A recent study by the Bank of Canada (BoC) has shown a decline in the ownership of cryptocurrencies over the two years. The BoC has attributed this decline in crypto ownership to ecosystem collapses, regulatory hurdles, and price depreciation.
Bitcoin’s Decline Most Notable
According to the Bitcoin Omnibus Survey, Bitcoin’s ownership across the country dipped to 10% at the end of last year. This decline has been attributed to various factors, including the significant drop from its all-time high due to the current market conditions, especially since Bitcoin’s price crashed over 50% from its all-time high of $69,044.77 last year.
The survey also cited FTX’s unexpected collapse as contributing to the decline, as it prompted enhanced scrutiny from regulators while also creating doubts in the hearts of crypto investors.
The decline in Bitcoin ownership wasn’t a result of investors moving their money to other crypto assets given that altcoins also suffered a similar fate to Bitcoin, as ownership in these digital assets also experienced a downward trend last year.
The report read:
Investors did not appear to shift out of Bitcoin and into other cryptoassets, as we observe decreased ownership of altcoins.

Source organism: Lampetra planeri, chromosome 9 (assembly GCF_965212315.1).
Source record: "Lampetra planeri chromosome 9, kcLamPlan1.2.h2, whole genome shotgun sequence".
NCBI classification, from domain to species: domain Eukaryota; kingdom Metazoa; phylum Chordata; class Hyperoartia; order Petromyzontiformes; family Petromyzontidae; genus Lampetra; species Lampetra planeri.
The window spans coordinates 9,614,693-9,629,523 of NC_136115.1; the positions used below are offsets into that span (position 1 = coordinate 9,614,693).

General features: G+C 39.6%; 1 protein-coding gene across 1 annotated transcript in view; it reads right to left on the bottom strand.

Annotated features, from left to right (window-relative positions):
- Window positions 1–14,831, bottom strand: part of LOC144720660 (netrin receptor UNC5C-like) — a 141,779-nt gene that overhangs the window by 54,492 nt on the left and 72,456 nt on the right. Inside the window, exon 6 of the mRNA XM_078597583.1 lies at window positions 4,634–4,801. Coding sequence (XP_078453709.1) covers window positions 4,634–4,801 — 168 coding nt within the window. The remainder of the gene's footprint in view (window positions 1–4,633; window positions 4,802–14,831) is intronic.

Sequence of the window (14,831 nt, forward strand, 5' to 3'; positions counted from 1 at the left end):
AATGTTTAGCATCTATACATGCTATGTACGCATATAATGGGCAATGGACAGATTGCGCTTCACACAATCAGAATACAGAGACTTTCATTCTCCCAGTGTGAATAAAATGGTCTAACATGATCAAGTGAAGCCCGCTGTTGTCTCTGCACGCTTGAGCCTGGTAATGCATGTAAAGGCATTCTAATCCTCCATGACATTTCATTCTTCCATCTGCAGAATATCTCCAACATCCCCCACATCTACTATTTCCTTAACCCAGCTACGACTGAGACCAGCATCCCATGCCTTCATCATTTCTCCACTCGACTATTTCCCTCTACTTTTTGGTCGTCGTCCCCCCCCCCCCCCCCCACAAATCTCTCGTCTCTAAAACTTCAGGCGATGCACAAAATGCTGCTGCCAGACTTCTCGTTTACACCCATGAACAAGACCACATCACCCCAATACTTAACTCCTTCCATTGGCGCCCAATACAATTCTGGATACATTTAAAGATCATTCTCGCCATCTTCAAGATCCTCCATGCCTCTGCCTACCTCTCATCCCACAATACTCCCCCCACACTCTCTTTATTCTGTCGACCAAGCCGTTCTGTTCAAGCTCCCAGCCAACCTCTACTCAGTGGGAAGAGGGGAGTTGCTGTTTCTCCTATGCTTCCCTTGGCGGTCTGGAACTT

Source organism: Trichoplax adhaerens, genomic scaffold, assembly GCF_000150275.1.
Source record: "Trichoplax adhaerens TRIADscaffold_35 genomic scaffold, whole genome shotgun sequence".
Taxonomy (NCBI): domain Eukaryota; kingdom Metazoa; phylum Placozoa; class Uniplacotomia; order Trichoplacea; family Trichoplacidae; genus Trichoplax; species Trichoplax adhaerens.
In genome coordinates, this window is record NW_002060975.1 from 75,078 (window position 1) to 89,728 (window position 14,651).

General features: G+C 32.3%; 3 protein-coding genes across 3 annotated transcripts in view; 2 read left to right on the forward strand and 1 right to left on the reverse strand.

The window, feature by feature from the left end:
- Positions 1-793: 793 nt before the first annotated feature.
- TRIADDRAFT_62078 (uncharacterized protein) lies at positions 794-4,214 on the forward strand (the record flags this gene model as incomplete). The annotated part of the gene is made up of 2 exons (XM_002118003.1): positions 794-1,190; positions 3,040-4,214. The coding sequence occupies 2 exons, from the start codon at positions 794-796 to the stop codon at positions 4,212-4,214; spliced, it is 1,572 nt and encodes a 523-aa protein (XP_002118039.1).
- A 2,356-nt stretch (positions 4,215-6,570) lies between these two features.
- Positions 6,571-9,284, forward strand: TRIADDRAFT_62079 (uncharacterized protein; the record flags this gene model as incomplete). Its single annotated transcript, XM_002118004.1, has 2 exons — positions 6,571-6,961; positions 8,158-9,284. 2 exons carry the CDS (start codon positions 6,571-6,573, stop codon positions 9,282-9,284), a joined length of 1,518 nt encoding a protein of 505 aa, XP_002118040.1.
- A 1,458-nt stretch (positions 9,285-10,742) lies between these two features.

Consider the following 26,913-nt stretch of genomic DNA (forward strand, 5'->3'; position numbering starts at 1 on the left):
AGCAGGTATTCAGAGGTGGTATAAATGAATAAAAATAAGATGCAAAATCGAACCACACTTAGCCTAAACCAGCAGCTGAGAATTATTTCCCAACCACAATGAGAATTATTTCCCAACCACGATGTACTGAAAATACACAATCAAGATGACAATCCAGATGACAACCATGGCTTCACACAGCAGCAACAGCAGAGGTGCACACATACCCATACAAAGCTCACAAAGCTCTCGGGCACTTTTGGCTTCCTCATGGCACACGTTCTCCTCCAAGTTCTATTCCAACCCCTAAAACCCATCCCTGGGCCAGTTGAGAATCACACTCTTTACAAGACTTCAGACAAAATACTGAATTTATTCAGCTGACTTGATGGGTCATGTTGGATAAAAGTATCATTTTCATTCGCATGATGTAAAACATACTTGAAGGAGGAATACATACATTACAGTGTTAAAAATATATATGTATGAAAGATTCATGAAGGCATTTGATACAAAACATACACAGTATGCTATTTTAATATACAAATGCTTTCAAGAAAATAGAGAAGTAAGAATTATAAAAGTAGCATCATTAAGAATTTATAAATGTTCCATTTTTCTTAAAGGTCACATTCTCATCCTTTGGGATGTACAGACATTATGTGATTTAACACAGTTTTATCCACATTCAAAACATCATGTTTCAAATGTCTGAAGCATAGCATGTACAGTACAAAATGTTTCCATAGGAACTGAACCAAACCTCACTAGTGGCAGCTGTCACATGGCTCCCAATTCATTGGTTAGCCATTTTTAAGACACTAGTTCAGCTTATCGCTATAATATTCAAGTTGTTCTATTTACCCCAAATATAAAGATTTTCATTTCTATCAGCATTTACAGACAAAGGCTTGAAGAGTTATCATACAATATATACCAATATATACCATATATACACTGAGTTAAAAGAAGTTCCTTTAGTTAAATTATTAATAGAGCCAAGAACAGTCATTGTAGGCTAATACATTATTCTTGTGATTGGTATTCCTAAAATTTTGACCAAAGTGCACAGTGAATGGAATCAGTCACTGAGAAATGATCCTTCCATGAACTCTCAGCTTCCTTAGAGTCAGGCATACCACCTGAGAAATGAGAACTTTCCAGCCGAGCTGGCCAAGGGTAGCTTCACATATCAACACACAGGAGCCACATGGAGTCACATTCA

There are some positives for Bitcoin and the crypto ecosystem, as Bitcoin’s ownership is still higher than the 8% recorded between 2018 and 2020. Another silver lining is that many locals are aware of Bitcoin (meaning they could invest in it in the near future), as general awareness of the token has been at an impressive 90%.
However, despite being aware of the term Bitcoin, many Canadians still don’t understand how the cryptocurrency operates. According to the BoC’s research methodology, 61% of non-bitcoin owners showed low crypto literacy. Meanwhile, a meager 30% of Bitcoin owners exhibited high-level crypto literacy.
Market remains highly volatile | Source: Crypto Total Market Cap on Tradingview.com
Financial Literacy Doesn’t Equate To Crypto Enthusiasm
Many would have predicted that persons with higher financial literacy would be more bullish on Bitcoin and other crypto assets. However, that isn’t the case in Canada, according to the survey. Interestingly, respondents with a high financial literacy were the ones who were quick to exit the crypto market. In contrast, those with a lower financial literacy remained bullish despite the market conditions and regulatory concerns.
While these figures may not be so encouraging, there is enough reason to believe that the growing adoption of cryptocurrencies worldwide will impact the future of crypto ownership in the country as more locals gain crypto literacy.
Furthermore, efforts from the authorities to provide regulatory clarity could also help as it will boost investors’ confidence in the country and consequently increase crypto ownership in the country.
Featured image from iStock, chart from Tradingview.com